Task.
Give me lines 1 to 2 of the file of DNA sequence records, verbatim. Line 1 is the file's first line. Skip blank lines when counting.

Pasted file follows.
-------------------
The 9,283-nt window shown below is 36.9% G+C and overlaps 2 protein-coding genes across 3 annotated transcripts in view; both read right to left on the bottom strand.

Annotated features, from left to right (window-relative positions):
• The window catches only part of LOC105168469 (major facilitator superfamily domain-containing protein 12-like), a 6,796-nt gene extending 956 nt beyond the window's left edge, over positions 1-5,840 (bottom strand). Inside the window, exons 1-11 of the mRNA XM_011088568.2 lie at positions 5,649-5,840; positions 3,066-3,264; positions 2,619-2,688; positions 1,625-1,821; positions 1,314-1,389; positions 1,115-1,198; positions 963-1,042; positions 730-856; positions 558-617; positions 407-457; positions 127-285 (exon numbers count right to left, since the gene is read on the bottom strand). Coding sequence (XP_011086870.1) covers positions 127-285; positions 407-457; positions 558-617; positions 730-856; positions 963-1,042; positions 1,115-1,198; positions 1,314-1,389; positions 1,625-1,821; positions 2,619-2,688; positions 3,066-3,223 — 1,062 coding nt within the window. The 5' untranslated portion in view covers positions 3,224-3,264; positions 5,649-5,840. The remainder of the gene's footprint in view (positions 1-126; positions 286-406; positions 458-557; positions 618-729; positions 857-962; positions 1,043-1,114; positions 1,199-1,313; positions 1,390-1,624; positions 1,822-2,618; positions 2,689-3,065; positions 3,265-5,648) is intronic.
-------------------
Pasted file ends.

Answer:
The 9,283-nt window shown below is 36.9% G+C and overlaps 2 protein-coding genes across 3 annotated transcripts in view; both read right to left on the bottom strand.

Annotated features, from left to right (window-relative positions):